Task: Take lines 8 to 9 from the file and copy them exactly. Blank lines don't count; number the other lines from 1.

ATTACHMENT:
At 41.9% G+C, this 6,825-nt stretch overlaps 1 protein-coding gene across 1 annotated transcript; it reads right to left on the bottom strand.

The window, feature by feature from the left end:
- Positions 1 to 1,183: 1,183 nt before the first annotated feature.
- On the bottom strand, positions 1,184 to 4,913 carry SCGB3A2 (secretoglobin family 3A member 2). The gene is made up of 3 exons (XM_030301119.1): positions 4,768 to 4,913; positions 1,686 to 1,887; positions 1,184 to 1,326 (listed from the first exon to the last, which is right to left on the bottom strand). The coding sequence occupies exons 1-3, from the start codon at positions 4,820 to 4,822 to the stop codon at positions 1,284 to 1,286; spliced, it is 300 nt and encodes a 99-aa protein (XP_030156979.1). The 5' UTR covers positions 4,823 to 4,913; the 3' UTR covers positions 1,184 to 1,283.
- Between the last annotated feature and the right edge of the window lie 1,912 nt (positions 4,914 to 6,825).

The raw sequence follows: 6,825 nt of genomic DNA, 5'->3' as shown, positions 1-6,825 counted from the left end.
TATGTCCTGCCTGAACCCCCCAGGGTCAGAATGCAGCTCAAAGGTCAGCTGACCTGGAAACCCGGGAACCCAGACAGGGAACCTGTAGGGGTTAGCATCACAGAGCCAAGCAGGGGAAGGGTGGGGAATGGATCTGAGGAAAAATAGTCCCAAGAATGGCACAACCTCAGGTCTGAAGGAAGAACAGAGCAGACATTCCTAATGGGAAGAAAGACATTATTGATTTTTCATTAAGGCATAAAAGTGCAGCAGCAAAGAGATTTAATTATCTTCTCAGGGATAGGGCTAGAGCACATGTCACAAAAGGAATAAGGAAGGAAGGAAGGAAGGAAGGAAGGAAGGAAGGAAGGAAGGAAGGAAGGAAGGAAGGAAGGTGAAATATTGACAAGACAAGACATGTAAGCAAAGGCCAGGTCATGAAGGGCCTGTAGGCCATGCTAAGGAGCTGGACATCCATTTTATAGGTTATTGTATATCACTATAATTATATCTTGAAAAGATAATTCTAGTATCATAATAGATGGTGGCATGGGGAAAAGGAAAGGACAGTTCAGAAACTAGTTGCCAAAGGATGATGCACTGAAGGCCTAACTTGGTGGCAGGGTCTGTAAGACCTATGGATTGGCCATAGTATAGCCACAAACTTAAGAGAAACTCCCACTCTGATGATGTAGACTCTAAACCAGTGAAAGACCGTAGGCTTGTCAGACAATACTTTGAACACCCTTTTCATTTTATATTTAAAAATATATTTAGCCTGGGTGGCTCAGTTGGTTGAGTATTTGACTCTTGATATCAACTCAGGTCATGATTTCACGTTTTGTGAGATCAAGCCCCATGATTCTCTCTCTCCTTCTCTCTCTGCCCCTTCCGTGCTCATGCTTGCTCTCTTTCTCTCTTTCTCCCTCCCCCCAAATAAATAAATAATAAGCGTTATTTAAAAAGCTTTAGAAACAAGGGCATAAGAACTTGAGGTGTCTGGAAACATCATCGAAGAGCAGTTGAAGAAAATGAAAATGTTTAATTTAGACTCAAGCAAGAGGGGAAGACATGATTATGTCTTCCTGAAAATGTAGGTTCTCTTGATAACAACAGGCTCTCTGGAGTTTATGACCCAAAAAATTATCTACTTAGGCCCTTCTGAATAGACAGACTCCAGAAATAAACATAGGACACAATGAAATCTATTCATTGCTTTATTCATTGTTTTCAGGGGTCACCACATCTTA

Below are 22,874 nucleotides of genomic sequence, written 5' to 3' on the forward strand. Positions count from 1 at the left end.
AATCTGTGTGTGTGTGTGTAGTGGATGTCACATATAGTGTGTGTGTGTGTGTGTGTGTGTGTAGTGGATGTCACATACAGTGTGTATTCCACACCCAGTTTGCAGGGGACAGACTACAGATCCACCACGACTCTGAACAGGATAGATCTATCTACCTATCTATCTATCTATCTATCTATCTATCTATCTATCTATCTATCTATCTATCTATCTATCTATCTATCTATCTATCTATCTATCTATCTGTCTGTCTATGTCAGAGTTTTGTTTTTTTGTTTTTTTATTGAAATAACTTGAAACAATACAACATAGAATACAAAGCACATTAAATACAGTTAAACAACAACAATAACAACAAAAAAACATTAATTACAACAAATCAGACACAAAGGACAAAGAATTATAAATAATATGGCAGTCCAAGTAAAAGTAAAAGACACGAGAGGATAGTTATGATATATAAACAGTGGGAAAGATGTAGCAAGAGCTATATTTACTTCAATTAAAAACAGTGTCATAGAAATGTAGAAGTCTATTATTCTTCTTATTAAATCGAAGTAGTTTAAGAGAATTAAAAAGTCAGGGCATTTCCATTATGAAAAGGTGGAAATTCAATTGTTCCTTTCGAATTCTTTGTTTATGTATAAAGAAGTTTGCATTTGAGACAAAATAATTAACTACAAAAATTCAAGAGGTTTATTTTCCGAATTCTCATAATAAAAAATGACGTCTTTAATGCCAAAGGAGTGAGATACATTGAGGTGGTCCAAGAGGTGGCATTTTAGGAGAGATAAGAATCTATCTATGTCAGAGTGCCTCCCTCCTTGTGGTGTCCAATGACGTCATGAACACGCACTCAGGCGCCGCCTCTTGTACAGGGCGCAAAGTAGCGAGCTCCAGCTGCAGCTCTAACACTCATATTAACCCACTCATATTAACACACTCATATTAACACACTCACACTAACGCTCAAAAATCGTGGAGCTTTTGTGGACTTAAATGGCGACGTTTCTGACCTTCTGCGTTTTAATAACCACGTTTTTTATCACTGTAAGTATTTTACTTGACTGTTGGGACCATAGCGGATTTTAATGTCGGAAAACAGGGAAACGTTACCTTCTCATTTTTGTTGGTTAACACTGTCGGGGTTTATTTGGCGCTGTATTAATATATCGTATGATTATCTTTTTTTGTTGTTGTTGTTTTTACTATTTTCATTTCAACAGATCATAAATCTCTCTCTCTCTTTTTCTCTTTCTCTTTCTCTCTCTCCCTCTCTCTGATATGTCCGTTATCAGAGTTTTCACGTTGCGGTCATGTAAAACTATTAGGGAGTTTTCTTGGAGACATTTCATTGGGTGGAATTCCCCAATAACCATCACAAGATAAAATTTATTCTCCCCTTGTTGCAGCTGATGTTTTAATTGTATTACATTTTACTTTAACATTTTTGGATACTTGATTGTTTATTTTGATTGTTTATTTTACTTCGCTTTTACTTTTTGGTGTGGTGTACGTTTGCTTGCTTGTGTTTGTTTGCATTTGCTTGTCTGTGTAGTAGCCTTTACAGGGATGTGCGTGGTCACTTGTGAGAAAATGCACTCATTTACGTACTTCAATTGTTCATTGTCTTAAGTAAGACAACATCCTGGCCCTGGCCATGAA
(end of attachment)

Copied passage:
Below are 22,874 nucleotides of genomic sequence, written 5' to 3' on the forward strand. Positions count from 1 at the left end.
AATCTGTGTGTGTGTGTGTAGTGGATGTCACATATAGTGTGTGTGTGTGTGTGTGTGTGTGTAGTGGATGTCACATACAGTGTGTATTCCACACCCAGTTTGCAGGGGACAGACTACAGATCCACCACGACTCTGAACAGGATAGATCTATCTACCTATCTATCTATCTATCTATCTATCTATCTATCTATCTATCTATCTATCTATCTATCTATCTATCTATCTATCTATCTATCTATCTATCTGTCTGTCTATGTCAGAGTTTTGTTTTTTTGTTTTTTTATTGAAATAACTTGAAACAATACAACATAGAATACAAAGCACATTAAATACAGTTAAACAACAACAATAACAACAAAAAAACATTAATTACAACAAATCAGACACAAAGGACAAAGAATTATAAATAATATGGCAGTCCAAGTAAAAGTAAAAGACACGAGAGGATAGTTATGATATATAAACAGTGGGAAAGATGTAGCAAGAGCTATATTTACTTCAATTAAAAACAGTGTCATAGAAATGTAGAAGTCTATTATTCTTCTTATTAAATCGAAGTAGTTTAAGAGAATTAAAAAGTCAGGGCATTTCCATTATGAAAAGGTGGAAATTCAATTGTTCCTTTCGAATTCTTTGTTTATGTATAAAGAAGTTTGCATTTGAGACAAAATAATTAACTACAAAAATTCAAGAGGTTTATTTTCCGAATTCTCATAATAAAAAATGACGTCTTTAATGCCAAAGGAGTGAGATACATTGAGGTGGTCCAAGAGGTGGCATTTTAGGAGAGATAAGAATCTATCTATGTCAGAGTGCCTCCCTCCTTGTGGTGTCCAATGACGTCATGAACACGCACTCAGGCGCCGCCTCTTGTACAGGGCGCAAAGTAGCGAGCTCCAGCTGCAGCTCTAACACTCATATTAACCCACTCATATTAACACACTCATATTAACACACTCACACTAACGCTCAAAAATCGTGGAGCTTTTGTGGACTTAAATGGCGACGTTTCTGACCTTCTGCGTTTTAATAACCACGTTTTTTATCACTGTAAGTATTTTACTTGACTGTTGGGACCATAGCGGATTTTAATGTCGGAAAACAGGGAAACGTTACCTTCTCATTTTTGTTGGTTAACACTGTCGGGGTTTATTTGGCGCTGTATTAATATATCGTATGATTATCTTTTTTTGTTGTTGTTGTTTTTACTATTTTCATTTCAACAGATCATAAATCTCTCTCTCTCTTTTTCTCTTTCTCTTTCTCTCTCTCCCTCTCTCTGATATGTCCGTTATCAGAGTTTTCACGTTGCGGTCATGTAAAACTATTAGGGAGTTTTCTTGGAGACATTTCATTGGGTGGAATTCCCCAATAACCATCACAAGATAAAATTTATTCTCCCCTTGTTGCAGCTGATGTTTTAATTGTATTACATTTTACTTTAACATTTTTGGATACTTGATTGTTTATTTTGATTGTTTATTTTACTTCGCTTTTACTTTTTGGTGTGGTGTACGTTTGCTTGCTTGTGTTTGTTTGCATTTGCTTGTCTGTGTAGTAGCCTTTACAGGGATGTGCGTGGTCACTTGTGAGAAAATGCACTCATTTACGTACTTCAATTGTTCATTGTCTTAAGTAAGACAACATCCTGGCCCTGGCCATGAA